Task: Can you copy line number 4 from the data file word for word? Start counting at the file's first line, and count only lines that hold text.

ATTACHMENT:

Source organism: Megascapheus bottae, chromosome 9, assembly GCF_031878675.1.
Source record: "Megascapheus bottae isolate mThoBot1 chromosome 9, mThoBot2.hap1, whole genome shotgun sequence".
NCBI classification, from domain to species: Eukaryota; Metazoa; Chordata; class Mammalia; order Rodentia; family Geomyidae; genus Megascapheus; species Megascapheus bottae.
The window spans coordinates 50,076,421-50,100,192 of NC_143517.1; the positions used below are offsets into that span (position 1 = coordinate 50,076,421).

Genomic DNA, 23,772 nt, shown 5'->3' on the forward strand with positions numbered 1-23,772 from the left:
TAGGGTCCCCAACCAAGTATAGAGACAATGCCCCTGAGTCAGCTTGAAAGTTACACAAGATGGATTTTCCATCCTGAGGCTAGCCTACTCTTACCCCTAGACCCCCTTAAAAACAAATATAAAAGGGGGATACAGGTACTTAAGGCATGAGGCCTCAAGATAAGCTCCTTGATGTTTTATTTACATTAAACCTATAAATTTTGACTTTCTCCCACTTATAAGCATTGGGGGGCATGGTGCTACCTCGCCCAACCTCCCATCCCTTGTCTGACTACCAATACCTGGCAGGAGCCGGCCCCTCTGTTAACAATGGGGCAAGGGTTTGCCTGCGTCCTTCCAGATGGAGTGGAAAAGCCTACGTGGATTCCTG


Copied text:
The window spans coordinates 50,076,421-50,100,192 of NC_143517.1; the positions used below are offsets into that span (position 1 = coordinate 50,076,421).